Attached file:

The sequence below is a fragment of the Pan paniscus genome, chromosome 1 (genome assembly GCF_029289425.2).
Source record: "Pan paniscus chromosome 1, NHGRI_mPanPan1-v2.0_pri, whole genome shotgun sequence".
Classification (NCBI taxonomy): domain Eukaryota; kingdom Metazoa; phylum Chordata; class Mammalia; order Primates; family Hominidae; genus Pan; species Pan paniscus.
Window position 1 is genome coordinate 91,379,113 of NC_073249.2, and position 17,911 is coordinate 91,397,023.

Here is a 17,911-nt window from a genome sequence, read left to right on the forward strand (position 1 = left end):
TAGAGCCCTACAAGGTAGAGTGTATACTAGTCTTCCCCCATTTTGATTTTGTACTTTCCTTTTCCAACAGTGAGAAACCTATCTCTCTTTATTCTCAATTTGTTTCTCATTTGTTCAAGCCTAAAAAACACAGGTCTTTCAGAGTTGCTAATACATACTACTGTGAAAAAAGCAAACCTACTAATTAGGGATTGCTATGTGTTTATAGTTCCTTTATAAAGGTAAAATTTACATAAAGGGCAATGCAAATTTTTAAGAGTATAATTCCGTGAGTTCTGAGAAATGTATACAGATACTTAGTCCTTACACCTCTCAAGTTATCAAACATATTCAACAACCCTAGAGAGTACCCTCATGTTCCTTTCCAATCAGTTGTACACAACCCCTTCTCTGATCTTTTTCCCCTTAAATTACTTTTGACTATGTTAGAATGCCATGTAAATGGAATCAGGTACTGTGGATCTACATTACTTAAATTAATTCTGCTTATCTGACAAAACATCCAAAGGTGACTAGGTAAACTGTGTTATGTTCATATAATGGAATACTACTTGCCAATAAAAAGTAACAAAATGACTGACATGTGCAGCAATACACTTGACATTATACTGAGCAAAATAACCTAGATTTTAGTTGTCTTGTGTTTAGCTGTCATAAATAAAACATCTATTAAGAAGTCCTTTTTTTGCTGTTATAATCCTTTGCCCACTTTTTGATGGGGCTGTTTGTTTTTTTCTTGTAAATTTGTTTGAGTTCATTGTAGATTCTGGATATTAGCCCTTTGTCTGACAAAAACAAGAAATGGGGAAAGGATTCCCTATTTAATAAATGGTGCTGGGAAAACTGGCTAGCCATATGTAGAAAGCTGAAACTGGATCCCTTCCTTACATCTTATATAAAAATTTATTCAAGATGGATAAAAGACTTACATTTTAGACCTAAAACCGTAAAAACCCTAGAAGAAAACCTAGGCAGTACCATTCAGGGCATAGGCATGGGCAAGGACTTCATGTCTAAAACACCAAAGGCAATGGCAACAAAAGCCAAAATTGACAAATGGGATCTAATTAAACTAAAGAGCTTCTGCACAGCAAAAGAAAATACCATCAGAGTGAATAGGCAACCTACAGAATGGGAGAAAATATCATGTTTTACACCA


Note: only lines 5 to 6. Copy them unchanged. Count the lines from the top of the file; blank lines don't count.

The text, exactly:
Here is a 17,911-nt window from a genome sequence, read left to right on the forward strand (position 1 = left end):
TAGAGCCCTACAAGGTAGAGTGTATACTAGTCTTCCCCCATTTTGATTTTGTACTTTCCTTTTCCAACAGTGAGAAACCTATCTCTCTTTATTCTCAATTTGTTTCTCATTTGTTCAAGCCTAAAAAACACAGGTCTTTCAGAGTTGCTAATACATACTACTGTGAAAAAAGCAAACCTACTAATTAGGGATTGCTATGTGTTTATAGTTCCTTTATAAAGGTAAAATTTACATAAAGGGCAATGCAAATTTTTAAGAGTATAATTCCGTGAGTTCTGAGAAATGTATACAGATACTTAGTCCTTACACCTCTCAAGTTATCAAACATATTCAACAACCCTAGAGAGTACCCTCATGTTCCTTTCCAATCAGTTGTACACAACCCCTTCTCTGATCTTTTTCCCCTTAAATTACTTTTGACTATGTTAGAATGCCATGTAAATGGAATCAGGTACTGTGGATCTACATTACTTAAATTAATTCTGCTTATCTGACAAAACATCCAAAGGTGACTAGGTAAACTGTGTTATGTTCATATAATGGAATACTACTTGCCAATAAAAAGTAACAAAATGACTGACATGTGCAGCAATACACTTGACATTATACTGAGCAAAATAACCTAGATTTTAGTTGTCTTGTGTTTAGCTGTCATAAATAAAACATCTATTAAGAAGTCCTTTTTTTGCTGTTATAATCCTTTGCCCACTTTTTGATGGGGCTGTTTGTTTTTTTCTTGTAAATTTGTTTGAGTTCATTGTAGATTCTGGATATTAGCCCTTTGTCTGACAAAAACAAGAAATGGGGAAAGGATTCCCTATTTAATAAATGGTGCTGGGAAAACTGGCTAGCCATATGTAGAAAGCTGAAACTGGATCCCTTCCTTACATCTTATATAAAAATTTATTCAAGATGGATAAAAGACTTACATTTTAGACCTAAAACCGTAAAAACCCTAGAAGAAAACCTAGGCAGTACCATTCAGGGCATAGGCATGGGCAAGGACTTCATGTCTAAAACACCAAAGGCAATGGCAACAAAAGCCAAAATTGACAAATGGGATCTAATTAAACTAAAGAGCTTCTGCACAGCAAAAGAAAATACCATCAGAGTGAATAGGCAACCTACAGAATGGGAGAAAATATCATGTTTTACACCA